• And McKinsey predicts the coming cold and flu season will drive demand for COVID testing threefold as people experience COVID-like symptoms. Winter is coming...
  • And in non-COVID news, certain fruits are under recall at Walmart and Meijer stores in several states due to possible contamination.

Best Questions:

Is it too early to get a flu shot?

No!  We’re already seeing confirmed flu, although still at low levels, in some areas.  But a flu shot takes two weeks to take effect once you’ve received it.  So, go get your flu shot this weekend.  

A roommate tested positive so we put our employee out for 14 days.... Now a second roommate just tested positive today (they were not isolating from each other). Do we have to start their 14 days over again?

Unfortunately, yes. Every single time someone is exposed within 6ft for 15+ minutes (or has other very close contact) to a COVID positive case, they need to self-isolate for 14 days because they could become sick at any point during that time, whether or not they have symptoms. 

The only exception to this rule is within the 90 days after a person has tested positive for COVID themselves, or if someone is routinely exposed (while wearing proper PPE) during a healthcare or first responder job. 

I’m really confused about the different kinds of COVID testing.  Which tests tell me that I need to exclude someone and start contact tracing?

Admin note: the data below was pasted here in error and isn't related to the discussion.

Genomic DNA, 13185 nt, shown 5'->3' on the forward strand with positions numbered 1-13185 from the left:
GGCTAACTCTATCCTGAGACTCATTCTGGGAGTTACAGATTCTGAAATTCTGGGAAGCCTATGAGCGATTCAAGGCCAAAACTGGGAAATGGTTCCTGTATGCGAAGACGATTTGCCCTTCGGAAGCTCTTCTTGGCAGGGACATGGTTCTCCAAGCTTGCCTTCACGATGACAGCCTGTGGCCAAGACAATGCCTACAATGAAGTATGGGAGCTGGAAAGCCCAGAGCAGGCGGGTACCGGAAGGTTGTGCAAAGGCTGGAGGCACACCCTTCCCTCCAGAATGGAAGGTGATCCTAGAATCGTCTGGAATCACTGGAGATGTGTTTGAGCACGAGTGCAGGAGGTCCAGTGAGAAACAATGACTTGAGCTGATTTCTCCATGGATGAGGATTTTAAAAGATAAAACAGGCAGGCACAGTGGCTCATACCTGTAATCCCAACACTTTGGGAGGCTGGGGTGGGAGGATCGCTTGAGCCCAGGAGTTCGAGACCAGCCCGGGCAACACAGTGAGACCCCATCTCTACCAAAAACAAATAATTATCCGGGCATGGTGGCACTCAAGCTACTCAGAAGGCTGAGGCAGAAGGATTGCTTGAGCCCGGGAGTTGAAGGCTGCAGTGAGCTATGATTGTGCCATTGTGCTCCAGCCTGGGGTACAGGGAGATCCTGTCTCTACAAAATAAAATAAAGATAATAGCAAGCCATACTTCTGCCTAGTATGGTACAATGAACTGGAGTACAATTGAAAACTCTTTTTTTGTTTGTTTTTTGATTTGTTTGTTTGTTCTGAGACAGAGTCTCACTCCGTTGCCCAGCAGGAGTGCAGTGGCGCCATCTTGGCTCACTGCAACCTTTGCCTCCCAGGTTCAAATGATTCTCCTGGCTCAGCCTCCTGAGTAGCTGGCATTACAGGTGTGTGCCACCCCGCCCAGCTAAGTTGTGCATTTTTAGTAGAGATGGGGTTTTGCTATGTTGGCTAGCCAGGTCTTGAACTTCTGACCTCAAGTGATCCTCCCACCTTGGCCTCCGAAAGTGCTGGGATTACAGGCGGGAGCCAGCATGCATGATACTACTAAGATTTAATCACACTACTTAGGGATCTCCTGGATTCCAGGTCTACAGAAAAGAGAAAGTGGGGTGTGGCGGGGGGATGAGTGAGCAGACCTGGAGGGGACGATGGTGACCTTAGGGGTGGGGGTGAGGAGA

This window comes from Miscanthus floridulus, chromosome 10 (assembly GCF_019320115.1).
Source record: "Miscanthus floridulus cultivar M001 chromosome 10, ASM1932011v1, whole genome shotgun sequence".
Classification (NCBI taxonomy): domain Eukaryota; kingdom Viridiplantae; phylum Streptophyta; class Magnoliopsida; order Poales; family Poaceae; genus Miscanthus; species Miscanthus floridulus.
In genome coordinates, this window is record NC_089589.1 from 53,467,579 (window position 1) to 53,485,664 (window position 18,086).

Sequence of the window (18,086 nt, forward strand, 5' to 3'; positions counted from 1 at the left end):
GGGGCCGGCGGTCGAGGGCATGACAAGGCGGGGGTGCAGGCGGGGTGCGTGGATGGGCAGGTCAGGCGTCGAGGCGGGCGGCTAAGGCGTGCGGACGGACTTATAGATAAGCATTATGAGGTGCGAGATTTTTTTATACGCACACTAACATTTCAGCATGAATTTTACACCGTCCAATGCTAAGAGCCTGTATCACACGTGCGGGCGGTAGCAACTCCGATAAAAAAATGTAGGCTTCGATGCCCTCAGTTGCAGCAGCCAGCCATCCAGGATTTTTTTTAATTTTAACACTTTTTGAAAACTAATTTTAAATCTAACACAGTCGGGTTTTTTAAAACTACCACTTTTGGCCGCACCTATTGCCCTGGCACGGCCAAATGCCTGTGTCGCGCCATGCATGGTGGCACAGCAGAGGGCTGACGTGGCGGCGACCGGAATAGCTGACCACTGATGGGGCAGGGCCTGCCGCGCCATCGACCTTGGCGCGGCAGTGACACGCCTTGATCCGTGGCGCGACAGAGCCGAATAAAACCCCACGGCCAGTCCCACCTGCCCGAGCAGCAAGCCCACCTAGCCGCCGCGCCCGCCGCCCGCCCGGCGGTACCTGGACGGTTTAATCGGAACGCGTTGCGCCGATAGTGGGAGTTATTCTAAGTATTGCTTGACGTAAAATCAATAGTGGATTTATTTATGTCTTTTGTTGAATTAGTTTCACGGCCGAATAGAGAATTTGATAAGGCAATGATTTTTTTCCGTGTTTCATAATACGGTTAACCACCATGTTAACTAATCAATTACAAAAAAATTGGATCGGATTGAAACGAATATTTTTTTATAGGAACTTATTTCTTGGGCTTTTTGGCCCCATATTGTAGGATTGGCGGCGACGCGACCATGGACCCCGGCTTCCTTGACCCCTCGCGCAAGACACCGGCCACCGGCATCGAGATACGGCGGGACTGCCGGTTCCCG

Here’s a really good new tool from the FDA. Here’s the basic deal: if someone tests positive on a diagnostic test (Rapid/Antigen or PCR/Molecular), then they have an active infection. If they test positive on an Antibody (Serology) test, that just means they’ve had COVID at some point in the past, and doesn’t require a current exclusion unless the person has symptoms or a diagnostic test showing a currently active infection. 

A health department called our employee to tell them they were exposed to a positive coworker. Is that allowed? Does it violate HIPAA? 

Yes, health departments and contact tracing teams are permitted to call people directly to let them know they’ve been exposed to someone COVID+. It doesn’t violate HIPAA if a COVID+ person provides contact info for those they had close contact with, so that those people can be instructed to quarantine. In terms of privacy, most health departments, whether covered by HIPAA or not, will not reveal the name of the COVID+ person that someone had close contact with.

Best Read:

Getting other vaccines may help protect against COVID, according to the hypothesis of virologist Robert Gallo.

A Vaccine That Protects Against COVID-19 May Be Right Under Our Noses 

Best Laugh:

It’s Friday and I think we all kinda need a concert or a cocktail party or a movie night…

Disclaimer: This Executive Summary is meant for general information and educational purposes only and does not constitute, and is not intended as, any form of medical, legal or regulatory advice or a recommendation or suggestion regarding the same.  No recipient of this information should act or refrain from acting on the basis of this information without first seeking legal advice from counsel in the relevant jurisdiction.